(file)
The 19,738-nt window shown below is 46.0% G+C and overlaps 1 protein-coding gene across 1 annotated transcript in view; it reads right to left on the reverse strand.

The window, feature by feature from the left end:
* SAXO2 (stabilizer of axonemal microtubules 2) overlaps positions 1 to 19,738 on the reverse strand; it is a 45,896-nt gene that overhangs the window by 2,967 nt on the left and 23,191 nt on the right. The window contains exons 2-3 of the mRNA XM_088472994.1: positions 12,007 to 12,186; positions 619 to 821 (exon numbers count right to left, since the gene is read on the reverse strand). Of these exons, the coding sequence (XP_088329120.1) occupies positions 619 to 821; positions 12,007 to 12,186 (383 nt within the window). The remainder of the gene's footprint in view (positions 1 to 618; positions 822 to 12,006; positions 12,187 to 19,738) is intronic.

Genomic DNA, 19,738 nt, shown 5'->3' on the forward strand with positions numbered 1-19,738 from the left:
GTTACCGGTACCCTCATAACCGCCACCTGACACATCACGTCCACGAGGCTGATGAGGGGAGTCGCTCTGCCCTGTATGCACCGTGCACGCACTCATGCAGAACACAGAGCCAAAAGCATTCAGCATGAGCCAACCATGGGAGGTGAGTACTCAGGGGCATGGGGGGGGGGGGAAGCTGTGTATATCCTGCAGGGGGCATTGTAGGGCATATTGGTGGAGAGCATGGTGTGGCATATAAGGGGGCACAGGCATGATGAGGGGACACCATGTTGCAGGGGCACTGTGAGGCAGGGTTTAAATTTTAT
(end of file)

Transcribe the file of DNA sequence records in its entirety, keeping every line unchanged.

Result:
The 19,738-nt window shown below is 46.0% G+C and overlaps 1 protein-coding gene across 1 annotated transcript in view; it reads right to left on the reverse strand.

The window, feature by feature from the left end:
* SAXO2 (stabilizer of axonemal microtubules 2) overlaps positions 1 to 19,738 on the reverse strand; it is a 45,896-nt gene that overhangs the window by 2,967 nt on the left and 23,191 nt on the right. The window contains exons 2-3 of the mRNA XM_088472994.1: positions 12,007 to 12,186; positions 619 to 821 (exon numbers count right to left, since the gene is read on the reverse strand). Of these exons, the coding sequence (XP_088329120.1) occupies positions 619 to 821; positions 12,007 to 12,186 (383 nt within the window). The remainder of the gene's footprint in view (positions 1 to 618; positions 822 to 12,006; positions 12,187 to 19,738) is intronic.

Genomic DNA, 19,738 nt, shown 5'->3' on the forward strand with positions numbered 1-19,738 from the left:
GTTACCGGTACCCTCATAACCGCCACCTGACACATCACGTCCACGAGGCTGATGAGGGGAGTCGCTCTGCCCTGTATGCACCGTGCACGCACTCATGCAGAACACAGAGCCAAAAGCATTCAGCATGAGCCAACCATGGGAGGTGAGTACTCAGGGGCATGGGGGGGGGGGGAAGCTGTGTATATCCTGCAGGGGGCATTGTAGGGCATATTGGTGGAGAGCATGGTGTGGCATATAAGGGGGCACAGGCATGATGAGGGGACACCATGTTGCAGGGGCACTGTGAGGCAGGGTTTAAATTTTAT